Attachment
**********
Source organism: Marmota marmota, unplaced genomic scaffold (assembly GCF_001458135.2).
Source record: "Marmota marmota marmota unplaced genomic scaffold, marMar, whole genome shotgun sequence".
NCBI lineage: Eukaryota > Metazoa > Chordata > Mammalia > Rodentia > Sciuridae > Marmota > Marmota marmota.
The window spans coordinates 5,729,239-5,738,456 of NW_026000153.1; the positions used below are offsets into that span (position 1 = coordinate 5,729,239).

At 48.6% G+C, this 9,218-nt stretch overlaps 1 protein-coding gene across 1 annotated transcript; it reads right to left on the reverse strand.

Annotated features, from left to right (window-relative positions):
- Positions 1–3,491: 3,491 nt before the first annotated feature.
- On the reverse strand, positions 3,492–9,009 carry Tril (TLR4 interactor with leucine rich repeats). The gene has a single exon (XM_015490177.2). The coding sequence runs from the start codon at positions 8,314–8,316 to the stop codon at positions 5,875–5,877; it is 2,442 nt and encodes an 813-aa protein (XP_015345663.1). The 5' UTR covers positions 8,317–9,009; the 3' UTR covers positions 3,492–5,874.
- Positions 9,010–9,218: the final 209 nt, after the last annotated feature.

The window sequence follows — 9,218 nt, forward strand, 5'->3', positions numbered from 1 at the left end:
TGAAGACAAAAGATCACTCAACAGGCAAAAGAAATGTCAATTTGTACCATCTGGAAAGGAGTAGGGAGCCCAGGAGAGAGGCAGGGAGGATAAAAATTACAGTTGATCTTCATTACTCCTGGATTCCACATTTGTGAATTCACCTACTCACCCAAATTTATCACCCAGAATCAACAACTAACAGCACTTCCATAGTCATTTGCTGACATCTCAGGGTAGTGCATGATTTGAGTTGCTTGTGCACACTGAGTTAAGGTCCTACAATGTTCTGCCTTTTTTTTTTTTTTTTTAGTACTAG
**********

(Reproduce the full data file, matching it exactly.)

Source organism: Marmota marmota, unplaced genomic scaffold (assembly GCF_001458135.2).
Source record: "Marmota marmota marmota unplaced genomic scaffold, marMar, whole genome shotgun sequence".
NCBI lineage: Eukaryota > Metazoa > Chordata > Mammalia > Rodentia > Sciuridae > Marmota > Marmota marmota.
The window spans coordinates 5,729,239-5,738,456 of NW_026000153.1; the positions used below are offsets into that span (position 1 = coordinate 5,729,239).

At 48.6% G+C, this 9,218-nt stretch overlaps 1 protein-coding gene across 1 annotated transcript; it reads right to left on the reverse strand.

Annotated features, from left to right (window-relative positions):
- Positions 1–3,491: 3,491 nt before the first annotated feature.
- On the reverse strand, positions 3,492–9,009 carry Tril (TLR4 interactor with leucine rich repeats). The gene has a single exon (XM_015490177.2). The coding sequence runs from the start codon at positions 8,314–8,316 to the stop codon at positions 5,875–5,877; it is 2,442 nt and encodes an 813-aa protein (XP_015345663.1). The 5' UTR covers positions 8,317–9,009; the 3' UTR covers positions 3,492–5,874.
- Positions 9,010–9,218: the final 209 nt, after the last annotated feature.

The window sequence follows — 9,218 nt, forward strand, 5'->3', positions numbered from 1 at the left end:
TGAAGACAAAAGATCACTCAACAGGCAAAAGAAATGTCAATTTGTACCATCTGGAAAGGAGTAGGGAGCCCAGGAGAGAGGCAGGGAGGATAAAAATTACAGTTGATCTTCATTACTCCTGGATTCCACATTTGTGAATTCACCTACTCACCCAAATTTATCACCCAGAATCAACAACTAACAGCACTTCCATAGTCATTTGCTGACATCTCAGGGTAGTGCATGATTTGAGTTGCTTGTGCACACTGAGTTAAGGTCCTACAATGTTCTGCCTTTTTTTTTTTTTTTTTAGTACTAG